The operation console 1 is equipped with an input device 2 for accepting inputs by the operator, a central processing unit 3 for executing pre-treatments, image reconstruction processing, post-treatments and the like, a data collecting buffer 5 for collecting projection data collected by the scanning gantry 20, a monitor 6 for displaying tomograms reconstructed from projection data obtained by pre-treating x-ray detector data, and a storage unit 7 for storing programs, x-ray detector data, projection data and x-ray tomograms.

Imaging conditions are inputted through this input device 2 and stored in the storage unit 7. FIG. 15 shows an example of input screen of scanning conditions.

The scanning table 10 is equipped with a cradle 12 which places in and out a subject mounted therewith, through the opening of the scanning gantry 20. The cradle 12 is lifted, lowered and moved along the table line by a motor built into the scanning table 10.

The scanning gantry 20 is equipped with an x-ray generating device 21, an x-ray controller 22, a collimator 23, a beam forming x-ray filter 28, a multi-row x-ray detector 24, a DAS (Data Acquisition System) 25, a rotary unit controller 26 for controlling the x-ray generating device 21 and others rotating around the body axis of the subject, and a regulatory controller 29 for exchanging control signals and the like with the operation console 1 and the scanning table 10. The beam forming x-ray filter 28 is an x-ray filter which is the least in filter thickness in the direction of x-rays toward the rotation center, which is the center of imaging, and increases in filter thickness toward the peripheries to enable more of x-rays to be absorbed. For this reason, exposure of the body surface of a subject whose sectional shape is close to a circle or an oval to radiation can be reduced. Further, the scanning gantry 20 can be inclined ahead of or behind in the z direction by approximately ±30 degrees by a scanning gantry inclination controller 27.

The x-ray generating device 21 and the multi-row x-ray detector 24 turns around the rotation center IC. The vertical direction being supposed to be the y direction, the horizontal direction the x direction and the direction of the table and cradle movement perpendicular to them the z direction, the rotational plane of the x-ray generating device 21 and the multi-row x-ray detector 24 is the xy plane. Further, the moving direction of the cradle 12 is the z direction.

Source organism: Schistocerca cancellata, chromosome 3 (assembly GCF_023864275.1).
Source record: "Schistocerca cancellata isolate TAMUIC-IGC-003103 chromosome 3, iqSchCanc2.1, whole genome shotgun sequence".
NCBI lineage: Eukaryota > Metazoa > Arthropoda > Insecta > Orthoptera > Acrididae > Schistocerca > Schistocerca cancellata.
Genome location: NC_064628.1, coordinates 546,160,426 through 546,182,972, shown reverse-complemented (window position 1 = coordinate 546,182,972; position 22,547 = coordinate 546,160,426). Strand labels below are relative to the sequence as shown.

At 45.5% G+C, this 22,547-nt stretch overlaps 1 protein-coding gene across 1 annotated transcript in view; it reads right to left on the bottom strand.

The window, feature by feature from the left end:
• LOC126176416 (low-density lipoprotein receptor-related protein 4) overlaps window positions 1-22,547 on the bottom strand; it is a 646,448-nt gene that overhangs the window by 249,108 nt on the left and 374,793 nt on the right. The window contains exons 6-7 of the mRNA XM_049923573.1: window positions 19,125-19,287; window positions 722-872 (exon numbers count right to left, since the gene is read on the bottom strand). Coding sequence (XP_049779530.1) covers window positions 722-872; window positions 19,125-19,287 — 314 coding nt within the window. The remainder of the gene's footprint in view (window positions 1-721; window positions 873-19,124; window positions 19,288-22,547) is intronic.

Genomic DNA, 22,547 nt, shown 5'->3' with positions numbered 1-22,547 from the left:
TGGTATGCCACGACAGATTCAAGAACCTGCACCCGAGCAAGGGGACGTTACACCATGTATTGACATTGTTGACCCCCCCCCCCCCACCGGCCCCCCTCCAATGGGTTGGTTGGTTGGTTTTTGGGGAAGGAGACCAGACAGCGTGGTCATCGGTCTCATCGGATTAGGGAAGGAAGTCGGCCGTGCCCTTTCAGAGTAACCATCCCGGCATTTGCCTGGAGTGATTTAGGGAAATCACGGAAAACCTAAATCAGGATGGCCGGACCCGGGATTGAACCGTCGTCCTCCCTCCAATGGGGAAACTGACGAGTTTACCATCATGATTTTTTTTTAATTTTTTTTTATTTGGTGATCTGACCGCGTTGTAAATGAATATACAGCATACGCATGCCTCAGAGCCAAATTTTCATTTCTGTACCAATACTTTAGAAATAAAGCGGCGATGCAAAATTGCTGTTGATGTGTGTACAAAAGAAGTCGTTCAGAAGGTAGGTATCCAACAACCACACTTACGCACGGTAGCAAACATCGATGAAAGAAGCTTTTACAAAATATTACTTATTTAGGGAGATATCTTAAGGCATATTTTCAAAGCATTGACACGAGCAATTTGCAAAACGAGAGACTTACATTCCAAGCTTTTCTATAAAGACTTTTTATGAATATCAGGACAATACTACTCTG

FIG. 2 and FIG. 3 show views of the geometrical arrangement of the x-ray generating device 21 and the multi-row x-ray detector 24 as seen from the xy plane or the yz plane.

The x-ray generating device 21 generates an x-ray beam known as cone beam CB. When the direction of the center axis of the cone beam CB is parallel to the y direction, the view angle is supposed to be 0 degree.

The multi-row x-ray detector 24 has, for instance, 256 detector rows in the z direction. Each x-ray detector row has, for instance, 1024 x-ray detector channels.

As shown in FIG. 2, after an x-ray beam leaving the x-ray focus of the x-ray generating device 21 undergoes such spatial control by the x-ray beam forming filter 28 that more x-rays irradiate the center of the reconstruction area P and less x-rays irradiate the peripheries of the reconstruction area P, x-rays present within the reconstruction area P are absorbed by the subject, and transmitted x-rays are collected by the multi-row x-ray detector 24 as x-ray detector data.

As shown in FIG. 3, the x-ray beam leaving the x-ray focus of the x-ray generating device 21 undergoes control by the x-ray collimator 23 in the slice thickness direction of the tomogram, namely in such a way that the x-ray beam width is D on the rotation center axis IC, and x-rays are absorbed by the subject present near the rotation center axis IC, and transmitted x-rays are collected by the multi-row x-ray detector 24 as x-ray detector data.

Collected projection data following irradiation with x-rays are supplied from the multi-row x-ray detector 24 and subjected to A/D conversion by the DAS 25, and inputted to the data collecting buffer 5 via a slip ring 30. The data inputted to the data collecting buffer 5 are processed by the central processing unit 3 in accordance with a program in the storage unit 7 to be reconstructed into a tomogram, which is displayed on the monitor 6.

FIG. 4 is a flow chart outlining the operation of the x-ray CT apparatus of this embodiment.

At step P1, the subject is mounted on the cradle 12 and aligned. The subject mounted on the cradle 12 undergoes alignment of the reference point of each region to the central position of the slice light of the scanning gantry 20.

At step P2, scout images are collected. Scout images are usually picked up at 0 degree and 90 degree, but in some cases, for instance for the head, only 90-degree scout images are picked up. Details of scout imaging will be described afterwards.